• The M flag is set to 1 and the O flag is set to 0. DHCPv6 is used for address configuration, but not for other settings. Because IPv6 hosts typically need to be configured with other settings, such as the IPv6 addresses of Domain Name System (DNS) servers, this is an unlikely combination.

Like DHCP for Internet Protocol version 4 (IPv4), the components of a DHCPv6 infrastructure consist of DHCPv6 clients that request configuration, DHCPv6 servers that provide configuration, and DHCPv6 relay agents that convey messages between clients and servers when clients are on subnets that do not have a DHCPv6 server.

DHCPv6 messages

As with DHCP for IPv4, DHCPv6 uses User Datagram Protocol (UDP) messages. DHCPv6 clients listen for DHCP messages on UDP port 546. DHCPv6 servers and relay agents listen for DHCPv6 messages on UDP port 547. The structure for DHCPv6 messages is much simpler than for DHCP for IPv4, which had its origins in BOOTP to support diskless workstations. The following figure shows the structure of DHCPv6 messages sent between client and server.

The 1-byte Msg-Type field indicates the type of DHCPv6 message. The 3-byte Transaction-ID field is determined by a client and used to group the messages of a DHCPv6 message exchange together. Following the Transaction-ID field, DHCPv6 options are used to indicate client and server identification, addresses, and other configuration settings. For the list of defined DHCPv6 options, see RFC 3315.

DHCPv6 options are formatted with the type-length-value (TLV) format. The following figure shows the structure of DHCPv6 options.

The 2-byte Option-Code field indicates a specific option. The 2-byte Option-Len field indicates the length of the Option-Data field in bytes. The Option-Data field contains the data for the option.

There is a separate message structure for the messages exchanged between relay agents and servers to record additional information. The following figure shows the structure of these kinds of messages.

The 1-byte Hop-Count field indicates the number of relay agents that have received the message. A receiving relay agent can discard the message if it exceeds a configured maximum hop count. The 16-byte Link-Address field contains a non-link-local address that is assigned to an interface connected to the subnet on which the client is located. From the Link-Address field, the server can determine the correct address scope from which to assign an address. The 16-byte Peer-Address field contains the IPv6 address of the client that originally sent the message or the previous relay agent that relayed the message. Other DHCPv6 options that include the Relay Message option, which contains the message being relayed and other options. The Relay Message option provides an encapsulation of the messages being exchanged between the client and the server.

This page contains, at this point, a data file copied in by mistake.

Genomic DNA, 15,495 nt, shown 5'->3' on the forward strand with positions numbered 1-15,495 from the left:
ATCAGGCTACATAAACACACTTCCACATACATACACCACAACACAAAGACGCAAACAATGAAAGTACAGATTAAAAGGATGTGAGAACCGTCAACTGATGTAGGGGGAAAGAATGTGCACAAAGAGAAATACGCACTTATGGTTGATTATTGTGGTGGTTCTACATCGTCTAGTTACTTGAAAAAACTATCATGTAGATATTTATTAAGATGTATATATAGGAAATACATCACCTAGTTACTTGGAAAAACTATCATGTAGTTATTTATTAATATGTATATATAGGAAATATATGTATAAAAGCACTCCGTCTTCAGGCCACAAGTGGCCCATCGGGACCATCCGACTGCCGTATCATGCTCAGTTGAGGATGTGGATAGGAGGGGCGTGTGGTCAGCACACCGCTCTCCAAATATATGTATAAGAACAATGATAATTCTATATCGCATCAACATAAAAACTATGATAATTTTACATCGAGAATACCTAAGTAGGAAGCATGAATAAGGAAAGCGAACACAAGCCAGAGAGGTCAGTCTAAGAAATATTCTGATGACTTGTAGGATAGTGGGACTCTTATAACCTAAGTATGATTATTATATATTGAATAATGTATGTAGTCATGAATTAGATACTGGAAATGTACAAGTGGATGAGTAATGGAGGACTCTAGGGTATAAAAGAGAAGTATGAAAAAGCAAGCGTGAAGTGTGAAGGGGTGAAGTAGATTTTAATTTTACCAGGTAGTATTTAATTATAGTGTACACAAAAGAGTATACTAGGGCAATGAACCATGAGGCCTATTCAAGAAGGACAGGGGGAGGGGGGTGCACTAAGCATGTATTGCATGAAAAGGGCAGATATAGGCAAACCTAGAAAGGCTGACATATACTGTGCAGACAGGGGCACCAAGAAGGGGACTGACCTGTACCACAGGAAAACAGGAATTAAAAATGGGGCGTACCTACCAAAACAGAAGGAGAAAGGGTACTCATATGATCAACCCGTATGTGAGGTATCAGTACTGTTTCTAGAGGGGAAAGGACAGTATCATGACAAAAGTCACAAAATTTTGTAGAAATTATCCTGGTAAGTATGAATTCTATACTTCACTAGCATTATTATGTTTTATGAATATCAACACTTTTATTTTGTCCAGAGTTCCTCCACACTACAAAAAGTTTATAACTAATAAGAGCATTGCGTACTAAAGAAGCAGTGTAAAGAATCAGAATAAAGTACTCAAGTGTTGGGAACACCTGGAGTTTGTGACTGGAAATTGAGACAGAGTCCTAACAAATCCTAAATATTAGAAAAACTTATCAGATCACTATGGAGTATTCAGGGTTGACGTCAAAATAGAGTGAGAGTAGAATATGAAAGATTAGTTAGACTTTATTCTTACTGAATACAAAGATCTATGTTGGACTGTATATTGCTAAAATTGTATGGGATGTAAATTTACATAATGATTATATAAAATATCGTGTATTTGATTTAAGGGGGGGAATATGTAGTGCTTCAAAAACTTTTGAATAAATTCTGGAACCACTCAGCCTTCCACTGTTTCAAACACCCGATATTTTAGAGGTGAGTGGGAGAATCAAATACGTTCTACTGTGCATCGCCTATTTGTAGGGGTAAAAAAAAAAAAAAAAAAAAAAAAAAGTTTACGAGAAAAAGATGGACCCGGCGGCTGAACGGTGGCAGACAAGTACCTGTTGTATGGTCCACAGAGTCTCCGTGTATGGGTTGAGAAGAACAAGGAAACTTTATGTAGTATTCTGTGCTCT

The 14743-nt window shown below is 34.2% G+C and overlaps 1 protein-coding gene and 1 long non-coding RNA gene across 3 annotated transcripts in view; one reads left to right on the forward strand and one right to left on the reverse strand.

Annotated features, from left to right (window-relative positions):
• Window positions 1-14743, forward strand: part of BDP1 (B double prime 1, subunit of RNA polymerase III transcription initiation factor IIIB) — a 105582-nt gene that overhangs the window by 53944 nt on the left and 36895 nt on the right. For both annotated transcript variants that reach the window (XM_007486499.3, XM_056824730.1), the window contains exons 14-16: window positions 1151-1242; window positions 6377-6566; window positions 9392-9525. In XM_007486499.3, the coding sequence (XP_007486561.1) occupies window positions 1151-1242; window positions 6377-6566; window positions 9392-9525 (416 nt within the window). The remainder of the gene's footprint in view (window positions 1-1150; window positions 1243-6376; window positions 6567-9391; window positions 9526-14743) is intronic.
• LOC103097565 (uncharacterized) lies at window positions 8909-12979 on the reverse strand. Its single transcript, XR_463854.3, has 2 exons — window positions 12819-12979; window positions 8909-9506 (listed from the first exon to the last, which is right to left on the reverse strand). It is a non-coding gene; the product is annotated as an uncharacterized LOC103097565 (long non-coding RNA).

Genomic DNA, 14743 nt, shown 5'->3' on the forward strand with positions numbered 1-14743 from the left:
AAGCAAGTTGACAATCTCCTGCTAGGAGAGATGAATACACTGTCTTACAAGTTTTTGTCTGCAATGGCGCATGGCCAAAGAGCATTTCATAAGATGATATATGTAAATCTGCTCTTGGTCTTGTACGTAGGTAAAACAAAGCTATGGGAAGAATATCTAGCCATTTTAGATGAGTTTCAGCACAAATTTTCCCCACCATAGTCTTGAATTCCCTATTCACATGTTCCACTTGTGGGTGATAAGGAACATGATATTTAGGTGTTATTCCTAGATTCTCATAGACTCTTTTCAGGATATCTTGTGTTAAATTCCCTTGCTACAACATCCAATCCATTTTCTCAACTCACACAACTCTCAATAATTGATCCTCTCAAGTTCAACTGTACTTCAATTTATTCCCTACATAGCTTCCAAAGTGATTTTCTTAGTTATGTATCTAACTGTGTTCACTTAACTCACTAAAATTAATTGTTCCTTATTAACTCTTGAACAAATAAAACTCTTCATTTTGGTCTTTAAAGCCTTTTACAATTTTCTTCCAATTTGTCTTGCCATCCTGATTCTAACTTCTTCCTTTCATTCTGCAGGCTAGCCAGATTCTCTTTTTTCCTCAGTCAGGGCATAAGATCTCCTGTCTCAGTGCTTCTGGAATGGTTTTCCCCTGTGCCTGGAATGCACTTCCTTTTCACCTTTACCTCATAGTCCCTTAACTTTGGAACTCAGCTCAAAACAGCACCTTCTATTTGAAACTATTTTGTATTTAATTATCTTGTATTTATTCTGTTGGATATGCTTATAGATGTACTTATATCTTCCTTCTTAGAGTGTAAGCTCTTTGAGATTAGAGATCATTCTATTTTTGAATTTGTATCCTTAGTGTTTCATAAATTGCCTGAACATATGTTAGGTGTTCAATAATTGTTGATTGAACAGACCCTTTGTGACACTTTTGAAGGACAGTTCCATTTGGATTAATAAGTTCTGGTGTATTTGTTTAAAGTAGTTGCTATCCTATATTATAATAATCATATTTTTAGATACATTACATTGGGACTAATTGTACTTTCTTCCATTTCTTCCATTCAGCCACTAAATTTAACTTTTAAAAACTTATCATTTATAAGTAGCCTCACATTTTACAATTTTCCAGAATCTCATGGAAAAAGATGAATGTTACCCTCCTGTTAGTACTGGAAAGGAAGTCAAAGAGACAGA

There are no broadcast addresses defined for IPv6. Therefore, the use of the limited broadcast address for some DHCPv4 messages has been replaced with the use of the All_DHCP_Relay_Agents_and_Servers address of FF02::1:2 for DHCPv6. For example, a DHCPv6 client attempting to discover the location of the DHCPv6 server on the network sends a Solicit message from its link-local address to FF02::1:2. If there is a DHCPv6 server on the host's subnet, it receives the Solicit message and sends an appropriate reply. More typically, a DHCPv6 relay agent on the host's subnet receives the Solicit message and forwards it to a DHCPv6 server.

Stateful message exchange

A DHCPv6 stateful message exchange to obtain IPv6 addresses and configuration settings (that is, when both M and O flags in a received router advertisement are set to 1) typically consists of the following messages:

  • A Solicit message sent by the client to locate the servers.

  • An Advertise message sent by a server to indicate that it can provide addresses and configuration settings.

  • A Request message sent by the client to request addresses and configuration settings from a specific server.

  • A Reply message sent by the requested server that contains addresses and configuration settings.

If there is a relay agent between the client and the server, the relay agent sends the server Relay-Forward messages containing the encapsulated Solicit and Request messages from the client. The server sends the relay agent Relay-Reply messages containing the encapsulated Advertise and Reply messages for the client. For a complete list of DHCPv6 messages, see the following table.

DHCP options for BOOTP clients

DHCPv6 Message Description Equivalent DHCP for IPv4 Message


Sent by a client to locate servers.



Sent by a server in response to a Solicit message to indicate availability.



Sent by a client to request addresses or configuration settings from a server.



Sent by a client to all servers to determine if a client's configuration is valid for the connected link.